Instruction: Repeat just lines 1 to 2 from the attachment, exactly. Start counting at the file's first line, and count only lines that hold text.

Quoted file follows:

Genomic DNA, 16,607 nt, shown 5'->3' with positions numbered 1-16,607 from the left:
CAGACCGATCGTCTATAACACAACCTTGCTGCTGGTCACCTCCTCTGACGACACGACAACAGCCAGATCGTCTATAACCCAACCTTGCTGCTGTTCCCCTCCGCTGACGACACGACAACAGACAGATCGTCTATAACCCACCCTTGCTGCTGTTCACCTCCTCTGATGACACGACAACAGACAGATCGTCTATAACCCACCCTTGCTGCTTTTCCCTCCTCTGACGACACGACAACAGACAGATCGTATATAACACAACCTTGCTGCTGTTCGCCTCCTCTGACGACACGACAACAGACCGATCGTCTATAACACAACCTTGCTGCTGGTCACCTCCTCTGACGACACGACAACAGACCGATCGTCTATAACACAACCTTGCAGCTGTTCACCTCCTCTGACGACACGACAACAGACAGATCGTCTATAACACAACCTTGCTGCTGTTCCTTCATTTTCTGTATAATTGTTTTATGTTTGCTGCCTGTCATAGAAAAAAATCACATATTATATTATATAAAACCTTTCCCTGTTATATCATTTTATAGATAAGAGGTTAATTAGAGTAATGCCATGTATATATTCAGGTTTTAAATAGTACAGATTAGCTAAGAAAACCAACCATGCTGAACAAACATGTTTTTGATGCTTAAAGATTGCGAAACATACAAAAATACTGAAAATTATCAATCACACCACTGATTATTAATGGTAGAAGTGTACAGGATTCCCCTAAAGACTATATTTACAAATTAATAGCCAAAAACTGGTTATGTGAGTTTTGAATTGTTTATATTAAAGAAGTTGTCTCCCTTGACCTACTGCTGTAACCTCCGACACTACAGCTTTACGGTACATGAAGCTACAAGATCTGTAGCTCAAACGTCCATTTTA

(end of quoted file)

Genomic DNA, 16,607 nt, shown 5'->3' with positions numbered 1-16,607 from the left:
CAGACCGATCGTCTATAACACAACCTTGCTGCTGGTCACCTCCTCTGACGACACGACAACAGCCAGATCGTCTATAACCCAACCTTGCTGCTGTTCCCCTCCGCTGACGACACGACAACAGACAGATCGTCTATAACCCACCCTTGCTGCTGTTCACCTCCTCTGATGACACGACAACAGACAGATCGTCTATAACCCACCCTTGCTGCTTTTCCCTCCTCTGACGACACGACAACAGACAGATCGTATATAACACAACCTTGCTGCTGTTCGCCTCCTCTGACGACACGACAACAGACCGATCGTCTATAACACAACCTTGCTGCTGGTCACCTCCTCTGACGACACGACAACAGACCGATCGTCTATAACACAACCTTGCAGCTGTTCACCTCCTCTGACGACACGACAACAGACAGATCGTCTATAACACAACCTTGCTGCTGTTCCTTCATTTTCTGTATAATTGTTTTATGTTTGCTGCCTGTCATAGAAAAAAATCACATATTATATTATATAAAACCTTTCCCTGTTATATCATTTTATAGATAAGAGGTTAATTAGAGTAATGCCATGTATATATTCAGGTTTTAAATAGTACAGATTAGCTAAGAAAACCAACCATGCTGAACAAACATGTTTTTGATGCTTAAAGATTGCGAAACATACAAAAATACTGAAAATTATCAATCACACCACTGATTATTAATGGTAGAAGTGTACAGGATTCCCCTAAAGACTATATTTACAAATTAATAGCCAAAAACTGGTTATGTGAGTTTTGAATTGTTTATATTAAAGAAGTTGTCTCCCTTGACCTACTGCTGTAACCTCCGACACTACAGCTTTACGGTACATGAAGCTACAAGATCTGTAGCTCAAACGTCCATTTTA